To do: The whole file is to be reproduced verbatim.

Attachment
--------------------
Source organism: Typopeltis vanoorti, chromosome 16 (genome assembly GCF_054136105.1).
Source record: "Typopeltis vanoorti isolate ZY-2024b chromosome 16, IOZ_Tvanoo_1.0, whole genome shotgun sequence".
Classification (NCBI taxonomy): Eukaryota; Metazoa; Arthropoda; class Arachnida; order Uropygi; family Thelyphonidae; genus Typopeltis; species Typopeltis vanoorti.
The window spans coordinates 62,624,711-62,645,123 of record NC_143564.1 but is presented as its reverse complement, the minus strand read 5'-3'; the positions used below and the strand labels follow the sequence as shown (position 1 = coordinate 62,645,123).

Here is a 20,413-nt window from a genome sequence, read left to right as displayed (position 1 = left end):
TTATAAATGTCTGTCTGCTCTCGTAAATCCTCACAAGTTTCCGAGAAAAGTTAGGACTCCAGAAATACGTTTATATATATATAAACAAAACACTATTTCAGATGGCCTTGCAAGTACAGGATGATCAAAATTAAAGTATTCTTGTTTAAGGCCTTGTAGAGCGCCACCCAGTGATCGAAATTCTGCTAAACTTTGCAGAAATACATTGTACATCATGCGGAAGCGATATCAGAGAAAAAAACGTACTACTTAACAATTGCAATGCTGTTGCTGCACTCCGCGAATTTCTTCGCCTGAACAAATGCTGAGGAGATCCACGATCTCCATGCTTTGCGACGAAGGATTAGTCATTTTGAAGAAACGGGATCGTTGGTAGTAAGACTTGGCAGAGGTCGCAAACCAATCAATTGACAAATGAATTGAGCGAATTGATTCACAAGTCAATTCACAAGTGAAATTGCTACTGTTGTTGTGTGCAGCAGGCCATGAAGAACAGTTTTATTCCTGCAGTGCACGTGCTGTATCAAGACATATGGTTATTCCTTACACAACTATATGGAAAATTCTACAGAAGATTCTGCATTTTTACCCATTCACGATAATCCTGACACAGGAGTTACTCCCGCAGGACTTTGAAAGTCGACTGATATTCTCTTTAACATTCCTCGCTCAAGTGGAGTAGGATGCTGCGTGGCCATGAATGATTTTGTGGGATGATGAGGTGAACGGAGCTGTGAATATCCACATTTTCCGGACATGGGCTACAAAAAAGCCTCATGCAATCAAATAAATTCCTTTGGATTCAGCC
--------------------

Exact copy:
Source organism: Typopeltis vanoorti, chromosome 16 (genome assembly GCF_054136105.1).
Source record: "Typopeltis vanoorti isolate ZY-2024b chromosome 16, IOZ_Tvanoo_1.0, whole genome shotgun sequence".
Classification (NCBI taxonomy): Eukaryota; Metazoa; Arthropoda; class Arachnida; order Uropygi; family Thelyphonidae; genus Typopeltis; species Typopeltis vanoorti.
The window spans coordinates 62,624,711-62,645,123 of record NC_143564.1 but is presented as its reverse complement, the minus strand read 5'-3'; the positions used below and the strand labels follow the sequence as shown (position 1 = coordinate 62,645,123).

Here is a 20,413-nt window from a genome sequence, read left to right as displayed (position 1 = left end):
TTATAAATGTCTGTCTGCTCTCGTAAATCCTCACAAGTTTCCGAGAAAAGTTAGGACTCCAGAAATACGTTTATATATATATAAACAAAACACTATTTCAGATGGCCTTGCAAGTACAGGATGATCAAAATTAAAGTATTCTTGTTTAAGGCCTTGTAGAGCGCCACCCAGTGATCGAAATTCTGCTAAACTTTGCAGAAATACATTGTACATCATGCGGAAGCGATATCAGAGAAAAAAACGTACTACTTAACAATTGCAATGCTGTTGCTGCACTCCGCGAATTTCTTCGCCTGAACAAATGCTGAGGAGATCCACGATCTCCATGCTTTGCGACGAAGGATTAGTCATTTTGAAGAAACGGGATCGTTGGTAGTAAGACTTGGCAGAGGTCGCAAACCAATCAATTGACAAATGAATTGAGCGAATTGATTCACAAGTCAATTCACAAGTGAAATTGCTACTGTTGTTGTGTGCAGCAGGCCATGAAGAACAGTTTTATTCCTGCAGTGCACGTGCTGTATCAAGACATATGGTTATTCCTTACACAACTATATGGAAAATTCTACAGAAGATTCTGCATTTTTACCCATTCACGATAATCCTGACACAGGAGTTACTCCCGCAGGACTTTGAAAGTCGACTGATATTCTCTTTAACATTCCTCGCTCAAGTGGAGTAGGATGCTGCGTGGCCATGAATGATTTTGTGGGATGATGAGGTGAACGGAGCTGTGAATATCCACATTTTCCGGACATGGGCTACAAAAAAGCCTCATGCAATCAAATAAATTCCTTTGGATTCAGCC